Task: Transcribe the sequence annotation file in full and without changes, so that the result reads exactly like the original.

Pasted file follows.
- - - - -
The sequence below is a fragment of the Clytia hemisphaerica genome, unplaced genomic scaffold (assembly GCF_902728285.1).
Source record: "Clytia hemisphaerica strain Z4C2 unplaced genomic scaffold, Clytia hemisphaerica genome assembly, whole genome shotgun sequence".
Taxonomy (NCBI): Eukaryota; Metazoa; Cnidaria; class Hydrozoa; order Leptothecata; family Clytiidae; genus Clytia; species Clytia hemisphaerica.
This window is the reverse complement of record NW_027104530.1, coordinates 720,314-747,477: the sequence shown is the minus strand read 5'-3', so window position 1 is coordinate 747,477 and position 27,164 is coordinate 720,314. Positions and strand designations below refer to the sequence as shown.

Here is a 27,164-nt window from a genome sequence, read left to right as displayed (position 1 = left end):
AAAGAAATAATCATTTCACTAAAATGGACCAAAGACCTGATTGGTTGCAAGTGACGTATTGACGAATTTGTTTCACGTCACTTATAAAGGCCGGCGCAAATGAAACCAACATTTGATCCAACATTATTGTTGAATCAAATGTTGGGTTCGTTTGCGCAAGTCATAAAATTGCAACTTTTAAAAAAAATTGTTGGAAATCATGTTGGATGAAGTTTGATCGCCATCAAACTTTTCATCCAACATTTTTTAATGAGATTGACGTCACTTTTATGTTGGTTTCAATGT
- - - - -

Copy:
The sequence below is a fragment of the Clytia hemisphaerica genome, unplaced genomic scaffold (assembly GCF_902728285.1).
Source record: "Clytia hemisphaerica strain Z4C2 unplaced genomic scaffold, Clytia hemisphaerica genome assembly, whole genome shotgun sequence".
Taxonomy (NCBI): Eukaryota; Metazoa; Cnidaria; class Hydrozoa; order Leptothecata; family Clytiidae; genus Clytia; species Clytia hemisphaerica.
This window is the reverse complement of record NW_027104530.1, coordinates 720,314-747,477: the sequence shown is the minus strand read 5'-3', so window position 1 is coordinate 747,477 and position 27,164 is coordinate 720,314. Positions and strand designations below refer to the sequence as shown.

Here is a 27,164-nt window from a genome sequence, read left to right as displayed (position 1 = left end):
AAAGAAATAATCATTTCACTAAAATGGACCAAAGACCTGATTGGTTGCAAGTGACGTATTGACGAATTTGTTTCACGTCACTTATAAAGGCCGGCGCAAATGAAACCAACATTTGATCCAACATTATTGTTGAATCAAATGTTGGGTTCGTTTGCGCAAGTCATAAAATTGCAACTTTTAAAAAAAATTGTTGGAAATCATGTTGGATGAAGTTTGATCGCCATCAAACTTTTCATCCAACATTTTTTAATGAGATTGACGTCACTTTTATGTTGGTTTCAATGT